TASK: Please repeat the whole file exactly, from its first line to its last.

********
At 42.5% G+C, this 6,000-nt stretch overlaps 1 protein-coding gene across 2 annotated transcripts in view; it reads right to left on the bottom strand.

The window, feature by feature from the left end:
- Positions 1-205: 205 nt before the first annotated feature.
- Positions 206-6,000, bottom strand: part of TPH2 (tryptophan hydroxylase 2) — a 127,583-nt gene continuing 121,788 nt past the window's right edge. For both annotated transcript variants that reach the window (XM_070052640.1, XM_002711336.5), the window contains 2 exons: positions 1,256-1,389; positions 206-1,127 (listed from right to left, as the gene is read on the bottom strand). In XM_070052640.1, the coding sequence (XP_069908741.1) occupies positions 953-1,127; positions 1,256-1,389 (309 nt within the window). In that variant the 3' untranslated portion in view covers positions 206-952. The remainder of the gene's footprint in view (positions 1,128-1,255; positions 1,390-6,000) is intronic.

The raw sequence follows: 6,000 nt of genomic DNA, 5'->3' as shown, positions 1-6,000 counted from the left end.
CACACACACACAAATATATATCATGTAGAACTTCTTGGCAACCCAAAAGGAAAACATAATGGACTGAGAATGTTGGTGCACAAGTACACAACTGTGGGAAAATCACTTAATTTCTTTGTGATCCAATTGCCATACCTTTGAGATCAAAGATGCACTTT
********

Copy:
At 42.5% G+C, this 6,000-nt stretch overlaps 1 protein-coding gene across 2 annotated transcripts in view; it reads right to left on the bottom strand.

The window, feature by feature from the left end:
- Positions 1-205: 205 nt before the first annotated feature.
- Positions 206-6,000, bottom strand: part of TPH2 (tryptophan hydroxylase 2) — a 127,583-nt gene continuing 121,788 nt past the window's right edge. For both annotated transcript variants that reach the window (XM_070052640.1, XM_002711336.5), the window contains 2 exons: positions 1,256-1,389; positions 206-1,127 (listed from right to left, as the gene is read on the bottom strand). In XM_070052640.1, the coding sequence (XP_069908741.1) occupies positions 953-1,127; positions 1,256-1,389 (309 nt within the window). In that variant the 3' untranslated portion in view covers positions 206-952. The remainder of the gene's footprint in view (positions 1,128-1,255; positions 1,390-6,000) is intronic.

The raw sequence follows: 6,000 nt of genomic DNA, 5'->3' as shown, positions 1-6,000 counted from the left end.
CACACACACACAAATATATATCATGTAGAACTTCTTGGCAACCCAAAAGGAAAACATAATGGACTGAGAATGTTGGTGCACAAGTACACAACTGTGGGAAAATCACTTAATTTCTTTGTGATCCAATTGCCATACCTTTGAGATCAAAGATGCACTTT